Up front, the prize seats on the left hand side were held by riders such as runner-up Alejandro Valverde, Tour de France star Oscar Pereiro (both Caisse d'Epargne), 2005 race winner Denis Menchov (Rabobank), Jose Angel Marchante (Saunier Duval) plus Euskaltel's Igor Anton and Inigo Landaluze. However, in spite of the billing as this being a race for the stars, podium finishers Alexandre Vinokourov and Andrey Kashechkin (Astana) plus fourth-placed rider Carlos Sastre (CSC) were all absent.

A sign of lower interest in the race? Probably not, but rather most likely a reflection of the fact that many teams and riders are taking part in training camps at the moment. The off season is getting shorter and shorter, after all, and a mid-December slot for the Vuelta launch makes it difficult to ensure a full house. Still, the organisers did put in a big effort to ensure a glitzy, smooth running presentation.

Once everyone settled down into their seats the screens changed from the astral backdrop to show clips from this year's race. The major battles and characters of the 06 Vuelta were depicted, along with constantly changing, deftly-edited music. This ran for almost ten minutes and then the focus shifted once again in order to reveal to the important details of next year's Vuelta.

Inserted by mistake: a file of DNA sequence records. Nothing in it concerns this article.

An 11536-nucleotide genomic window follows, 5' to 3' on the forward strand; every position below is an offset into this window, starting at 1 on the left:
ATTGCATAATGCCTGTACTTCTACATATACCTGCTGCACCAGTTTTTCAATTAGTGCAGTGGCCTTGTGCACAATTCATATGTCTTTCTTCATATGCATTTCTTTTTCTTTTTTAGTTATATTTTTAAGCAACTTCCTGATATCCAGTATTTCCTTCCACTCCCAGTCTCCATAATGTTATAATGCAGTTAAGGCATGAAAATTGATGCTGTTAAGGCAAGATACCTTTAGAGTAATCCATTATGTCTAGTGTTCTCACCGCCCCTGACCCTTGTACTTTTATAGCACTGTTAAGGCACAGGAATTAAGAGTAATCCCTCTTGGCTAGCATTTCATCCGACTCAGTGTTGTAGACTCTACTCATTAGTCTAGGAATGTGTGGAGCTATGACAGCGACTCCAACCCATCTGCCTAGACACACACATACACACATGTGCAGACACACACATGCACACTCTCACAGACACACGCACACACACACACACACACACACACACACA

The 2007 route


There have undoubtedly been harder Vueltas but what will make this one particularly tough is the pattern of the stages. Many of the principal difficulties come in the first ten days, meaning that whoever is leading after the first rest day will need to have a particularly strong team if he is to defend from there until Madrid. .